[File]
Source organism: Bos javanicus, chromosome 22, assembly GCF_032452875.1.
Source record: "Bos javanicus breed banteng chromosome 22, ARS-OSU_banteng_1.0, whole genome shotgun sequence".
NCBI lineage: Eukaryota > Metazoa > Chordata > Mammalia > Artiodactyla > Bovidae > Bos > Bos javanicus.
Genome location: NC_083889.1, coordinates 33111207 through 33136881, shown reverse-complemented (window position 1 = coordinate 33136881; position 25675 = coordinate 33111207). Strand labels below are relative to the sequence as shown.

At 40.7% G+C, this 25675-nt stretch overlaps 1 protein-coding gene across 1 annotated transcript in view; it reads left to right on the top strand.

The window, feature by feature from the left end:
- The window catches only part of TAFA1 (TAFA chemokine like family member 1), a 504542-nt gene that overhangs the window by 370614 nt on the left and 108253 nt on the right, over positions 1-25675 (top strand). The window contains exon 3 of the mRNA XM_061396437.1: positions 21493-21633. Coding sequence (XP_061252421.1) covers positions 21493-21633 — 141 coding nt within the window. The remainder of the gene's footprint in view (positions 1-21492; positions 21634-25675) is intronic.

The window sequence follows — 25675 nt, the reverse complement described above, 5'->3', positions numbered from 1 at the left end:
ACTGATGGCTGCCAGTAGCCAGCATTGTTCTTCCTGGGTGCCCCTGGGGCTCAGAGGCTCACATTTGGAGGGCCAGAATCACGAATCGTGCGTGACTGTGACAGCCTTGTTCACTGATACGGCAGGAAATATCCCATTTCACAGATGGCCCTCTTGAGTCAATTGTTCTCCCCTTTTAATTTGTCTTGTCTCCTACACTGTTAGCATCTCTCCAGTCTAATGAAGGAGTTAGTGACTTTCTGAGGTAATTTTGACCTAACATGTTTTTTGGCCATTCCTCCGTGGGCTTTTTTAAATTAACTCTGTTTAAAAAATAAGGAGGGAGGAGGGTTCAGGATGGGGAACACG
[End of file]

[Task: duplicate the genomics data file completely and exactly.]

Source organism: Bos javanicus, chromosome 22, assembly GCF_032452875.1.
Source record: "Bos javanicus breed banteng chromosome 22, ARS-OSU_banteng_1.0, whole genome shotgun sequence".
NCBI lineage: Eukaryota > Metazoa > Chordata > Mammalia > Artiodactyla > Bovidae > Bos > Bos javanicus.
Genome location: NC_083889.1, coordinates 33111207 through 33136881, shown reverse-complemented (window position 1 = coordinate 33136881; position 25675 = coordinate 33111207). Strand labels below are relative to the sequence as shown.

At 40.7% G+C, this 25675-nt stretch overlaps 1 protein-coding gene across 1 annotated transcript in view; it reads left to right on the top strand.

The window, feature by feature from the left end:
- The window catches only part of TAFA1 (TAFA chemokine like family member 1), a 504542-nt gene that overhangs the window by 370614 nt on the left and 108253 nt on the right, over positions 1-25675 (top strand). The window contains exon 3 of the mRNA XM_061396437.1: positions 21493-21633. Coding sequence (XP_061252421.1) covers positions 21493-21633 — 141 coding nt within the window. The remainder of the gene's footprint in view (positions 1-21492; positions 21634-25675) is intronic.

The window sequence follows — 25675 nt, the reverse complement described above, 5'->3', positions numbered from 1 at the left end:
ACTGATGGCTGCCAGTAGCCAGCATTGTTCTTCCTGGGTGCCCCTGGGGCTCAGAGGCTCACATTTGGAGGGCCAGAATCACGAATCGTGCGTGACTGTGACAGCCTTGTTCACTGATACGGCAGGAAATATCCCATTTCACAGATGGCCCTCTTGAGTCAATTGTTCTCCCCTTTTAATTTGTCTTGTCTCCTACACTGTTAGCATCTCTCCAGTCTAATGAAGGAGTTAGTGACTTTCTGAGGTAATTTTGACCTAACATGTTTTTTGGCCATTCCTCCGTGGGCTTTTTTAAATTAACTCTGTTTAAAAAATAAGGAGGGAGGAGGGTTCAGGATGGGGAACACG